This fall will bring a rare opportunity to witness the ancient, haunting art of Finnish runo singing. Three members of the Tampere-based Uulu Culture Cooperative will be visiting Toronto, and bringing with them a wide variety of traditional instruments, as well as their own musical and historical curiosity.
The tour is called The Sound Of The Forest And Lakes – 160 Years Of Kalevala, and arrives in Toronto on October 16. The event is being hosted by Musideum, a musical instrument store located on the main floor of 401 Richmond – a multi-disciplinary “village-in-a-box” located at Richmond and Spadina.
The tour, as its name suggests, is a celebration of the Kalevala, the Finnish national epic. The Kalevala was created in the mid-1800s by folklore scholar Elias Lönnrot, based on extensive research into the oral tradition of runo [poem] singing that existed in Finland, as well as Estonia and Russian Karelia. The monumental work that arose from his efforts became the inspiration for modern Finnish language and nationalism. In the 20th century, it also caught the attention of J.R.R. Tolkien, who used it as the basis for his Lord of the Rings trilogy. Tolkien was so enamoured by the Kalevala that he taught himself Finnish in order to read it. Today, the Kalevala has been translated into more than fifty languages.
One of the event’s organizers, Juhana Nyrhinen, explains that in addition to musical performances, the planned lectures and workshops will be delving into the musical tradition related to the Kalevala, as well as its characters.
Pekko Käppi plays the ancient Finnish-Karelian jouhikko – a three-stringed, bowed lyre that produces a tone similar to the hurdy-gurdy. His ethereal vocal style and “dark melodies, grainy drones and primitive rhythm patterns” can be heard on several recordings, including his latest solo effort, Jos Ken Pahoin Uneksii.
Käppi has been studying the jouhikko since 1997, and has performed both solo and with various ensembles and theatre productions. He was initially drawn to the instrument when he discovered one in a builder’s workshop. “It was broken, but I sort of managed to get some sort of sound out of it, and I fell in love,” he explained in a video interview for the website “Architects of Harmonic Rooms” in 2008.
Juhana Nyrhinen will present a “traditional instrument showcase” including wind, string and percussion instruments. The showcase will give audience members the opportunity to try out many of the items themselves, as well as shedding light on the secrets of building ancient instruments.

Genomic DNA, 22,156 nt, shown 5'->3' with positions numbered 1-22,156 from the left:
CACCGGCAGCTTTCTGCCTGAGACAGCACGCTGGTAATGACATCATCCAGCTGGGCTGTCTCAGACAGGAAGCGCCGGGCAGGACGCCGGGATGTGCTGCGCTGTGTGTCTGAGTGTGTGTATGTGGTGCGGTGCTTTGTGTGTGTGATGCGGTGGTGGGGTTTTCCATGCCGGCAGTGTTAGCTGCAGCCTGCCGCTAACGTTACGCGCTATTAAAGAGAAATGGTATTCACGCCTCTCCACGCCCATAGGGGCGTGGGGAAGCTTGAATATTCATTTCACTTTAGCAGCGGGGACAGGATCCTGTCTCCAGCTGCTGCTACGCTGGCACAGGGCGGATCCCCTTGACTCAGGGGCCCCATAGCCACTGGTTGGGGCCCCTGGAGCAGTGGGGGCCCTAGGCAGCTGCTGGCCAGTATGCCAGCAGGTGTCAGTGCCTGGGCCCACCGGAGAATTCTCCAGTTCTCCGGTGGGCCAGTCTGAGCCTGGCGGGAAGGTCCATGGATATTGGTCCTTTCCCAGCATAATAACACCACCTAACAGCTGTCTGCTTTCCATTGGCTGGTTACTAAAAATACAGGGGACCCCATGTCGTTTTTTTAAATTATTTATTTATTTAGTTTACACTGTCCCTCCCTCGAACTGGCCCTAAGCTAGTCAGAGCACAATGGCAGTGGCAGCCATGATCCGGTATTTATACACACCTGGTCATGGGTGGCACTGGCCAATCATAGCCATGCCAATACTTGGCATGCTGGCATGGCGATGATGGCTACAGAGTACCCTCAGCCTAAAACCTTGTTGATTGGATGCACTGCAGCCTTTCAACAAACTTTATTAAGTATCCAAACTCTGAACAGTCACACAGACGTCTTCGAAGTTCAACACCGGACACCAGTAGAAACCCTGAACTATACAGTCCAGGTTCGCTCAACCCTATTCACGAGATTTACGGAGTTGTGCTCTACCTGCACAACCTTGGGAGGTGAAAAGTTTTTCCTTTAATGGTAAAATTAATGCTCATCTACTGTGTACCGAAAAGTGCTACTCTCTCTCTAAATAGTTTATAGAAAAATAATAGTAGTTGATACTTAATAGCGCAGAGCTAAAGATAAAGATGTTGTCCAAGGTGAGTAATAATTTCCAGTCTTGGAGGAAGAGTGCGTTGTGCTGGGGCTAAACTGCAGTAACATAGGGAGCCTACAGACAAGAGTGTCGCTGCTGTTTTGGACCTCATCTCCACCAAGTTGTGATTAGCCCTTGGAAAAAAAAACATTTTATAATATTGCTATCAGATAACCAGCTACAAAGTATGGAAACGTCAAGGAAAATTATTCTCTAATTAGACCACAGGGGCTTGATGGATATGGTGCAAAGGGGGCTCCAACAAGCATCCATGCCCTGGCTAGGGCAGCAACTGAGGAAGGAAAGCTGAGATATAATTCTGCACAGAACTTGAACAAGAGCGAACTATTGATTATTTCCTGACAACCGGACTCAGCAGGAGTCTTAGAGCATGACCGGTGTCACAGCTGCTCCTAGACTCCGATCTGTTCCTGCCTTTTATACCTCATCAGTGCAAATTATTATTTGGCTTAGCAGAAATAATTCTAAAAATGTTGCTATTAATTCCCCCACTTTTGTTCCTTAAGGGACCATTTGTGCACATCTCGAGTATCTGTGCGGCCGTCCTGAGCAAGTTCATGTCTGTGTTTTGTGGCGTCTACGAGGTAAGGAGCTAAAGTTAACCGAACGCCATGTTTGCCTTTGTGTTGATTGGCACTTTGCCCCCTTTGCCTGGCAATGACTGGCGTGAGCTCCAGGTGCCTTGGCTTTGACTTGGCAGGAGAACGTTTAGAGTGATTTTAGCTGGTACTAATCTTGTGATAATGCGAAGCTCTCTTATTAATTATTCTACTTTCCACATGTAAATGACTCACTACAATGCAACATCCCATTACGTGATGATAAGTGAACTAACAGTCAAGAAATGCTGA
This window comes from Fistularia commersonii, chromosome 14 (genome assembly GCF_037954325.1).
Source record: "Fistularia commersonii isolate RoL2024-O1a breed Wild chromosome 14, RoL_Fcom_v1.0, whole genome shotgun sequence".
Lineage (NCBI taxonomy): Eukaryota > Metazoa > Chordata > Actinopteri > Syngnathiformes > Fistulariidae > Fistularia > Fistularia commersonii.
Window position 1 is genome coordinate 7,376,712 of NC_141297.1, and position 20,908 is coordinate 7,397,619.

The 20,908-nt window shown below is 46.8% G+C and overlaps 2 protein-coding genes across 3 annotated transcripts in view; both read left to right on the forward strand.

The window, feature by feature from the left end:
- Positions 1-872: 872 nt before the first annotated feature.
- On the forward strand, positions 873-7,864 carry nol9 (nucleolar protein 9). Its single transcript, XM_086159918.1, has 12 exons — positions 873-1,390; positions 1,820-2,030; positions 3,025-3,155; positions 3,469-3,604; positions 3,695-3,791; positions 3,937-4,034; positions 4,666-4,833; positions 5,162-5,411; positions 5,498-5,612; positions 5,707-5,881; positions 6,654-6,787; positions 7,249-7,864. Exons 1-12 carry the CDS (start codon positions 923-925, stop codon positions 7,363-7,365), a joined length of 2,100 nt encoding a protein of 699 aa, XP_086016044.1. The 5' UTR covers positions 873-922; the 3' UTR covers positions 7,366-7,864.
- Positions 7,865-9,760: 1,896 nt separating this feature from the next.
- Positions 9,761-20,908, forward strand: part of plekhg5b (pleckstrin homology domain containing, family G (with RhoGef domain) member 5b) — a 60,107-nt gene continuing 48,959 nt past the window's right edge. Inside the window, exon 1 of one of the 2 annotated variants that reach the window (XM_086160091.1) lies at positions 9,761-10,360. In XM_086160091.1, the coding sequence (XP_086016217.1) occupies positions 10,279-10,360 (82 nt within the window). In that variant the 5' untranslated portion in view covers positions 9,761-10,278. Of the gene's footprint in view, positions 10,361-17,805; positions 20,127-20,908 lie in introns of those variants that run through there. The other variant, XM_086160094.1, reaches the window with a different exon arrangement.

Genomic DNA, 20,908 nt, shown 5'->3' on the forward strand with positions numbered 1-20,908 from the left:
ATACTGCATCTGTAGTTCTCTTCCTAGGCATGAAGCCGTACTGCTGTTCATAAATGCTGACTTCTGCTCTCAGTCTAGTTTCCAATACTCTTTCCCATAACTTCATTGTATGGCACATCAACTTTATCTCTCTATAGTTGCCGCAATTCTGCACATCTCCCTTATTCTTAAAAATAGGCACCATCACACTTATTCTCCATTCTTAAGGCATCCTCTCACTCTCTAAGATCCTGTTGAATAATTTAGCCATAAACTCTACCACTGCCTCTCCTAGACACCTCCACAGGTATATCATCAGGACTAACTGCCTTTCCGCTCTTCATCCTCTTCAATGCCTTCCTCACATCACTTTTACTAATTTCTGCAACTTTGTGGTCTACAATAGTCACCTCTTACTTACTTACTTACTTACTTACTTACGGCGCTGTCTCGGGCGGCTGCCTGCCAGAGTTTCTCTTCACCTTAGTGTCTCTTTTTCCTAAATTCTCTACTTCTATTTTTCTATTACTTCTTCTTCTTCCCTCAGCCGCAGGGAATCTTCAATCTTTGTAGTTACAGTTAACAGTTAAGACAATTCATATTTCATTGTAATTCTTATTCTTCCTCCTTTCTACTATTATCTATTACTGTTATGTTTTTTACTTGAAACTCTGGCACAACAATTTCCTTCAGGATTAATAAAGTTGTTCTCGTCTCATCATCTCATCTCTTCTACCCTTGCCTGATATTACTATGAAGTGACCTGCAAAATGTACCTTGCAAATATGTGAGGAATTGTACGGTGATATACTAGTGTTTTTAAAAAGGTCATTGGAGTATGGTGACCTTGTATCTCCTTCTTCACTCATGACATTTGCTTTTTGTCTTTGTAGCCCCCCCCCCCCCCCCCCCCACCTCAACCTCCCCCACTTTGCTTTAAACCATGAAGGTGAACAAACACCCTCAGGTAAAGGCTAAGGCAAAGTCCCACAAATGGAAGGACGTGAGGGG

Nyrhinen, 31, began his musical journey with the guitar. Unlike many guitarists, however, he started to wonder about the origins of the instrument. He began to dig up any information he could find about ancient music and instruments. As he puts it, he “found out how music has evolved from sounds and signals, to scare predators or otherwise attract prey.” Nyrhinen became fascinated with adapting this “primitive habit,” as he calls it, to the modern world.
“The sound attracts me. I can’t stop fancying it, and it only gets me deeper,” he says.
Joonas Keskinenwill host a children’s storytelling workshop entitled Metsän ääni (“sound of the forest”). During the event, “a group of kids are led deep into the forests and stories of Kalevala by storytelling and music.”
Keskinen has a background in ethnomusicology, as well as teaching and conducting workshops for all ages.
The “culture business”
The Uulu Culture Cooperative came together in 2003 and consists of seven members, with more than fifty others making various contributions last year. Its members don’t confine themselves to exploring a narrow, parochial path of Finnish folk music. Their interest extends to many different non-western influences, as well. Nyrhinen finds that these traditions mesh well with Finnish music. “Music somehow seems to be a quite universal phenomenon, so ‘surprising’ connections come up everywhere,” he says. “Joonas spent this summer in China learning erhu [chinese violin] and Chinese music, so I guess something weird and interesting will come out of that eventually.”
In December, some Uulu members plan to travel to Tanzania in order to make a record with the local musicians. Explains Nyrhinen, “The coop members are actually not playing on the album themselves, but taking a portable studio with them to let the Tanzanian musicians get their voices and music heard all around the world.”
Asked to describe the nature of Uulu (which means “force” in ancient Finnish), Nyrhinen says, “we who are in Uulu, commonly own the firm. And we do the decisions together in a democratic way. We basically want to encourage each member’s personal ambitions and support them in all the ways possible.”
“Culture in this case means, that we work in the culture ‘business’, even though it’s not always such a profitable business. We still have lots of ideological interests, which in many cases overrides our ‘business’ interests.”
“Members of our cooperative are experts in various fields of culture. Instrument building is only a part of the activity,” he explains, and gives examples of some of their other pursuits: concerts, lectures, music instruction for various age levels, to name just a few. “We mainly work in the field of music, but we have interests also in many other fields of human behavior ie. culture.”
The Sound Of The Forest And Lakes – 160 Years Of Kalevala promises to be a fascinating event, not just for those interested in Finnish folk music and mythology, but anyone who appreciates the mystery and magic that this ancient art form evokes.
For more information, please visit www.musideum.com.
Celebrating the runo in Toronto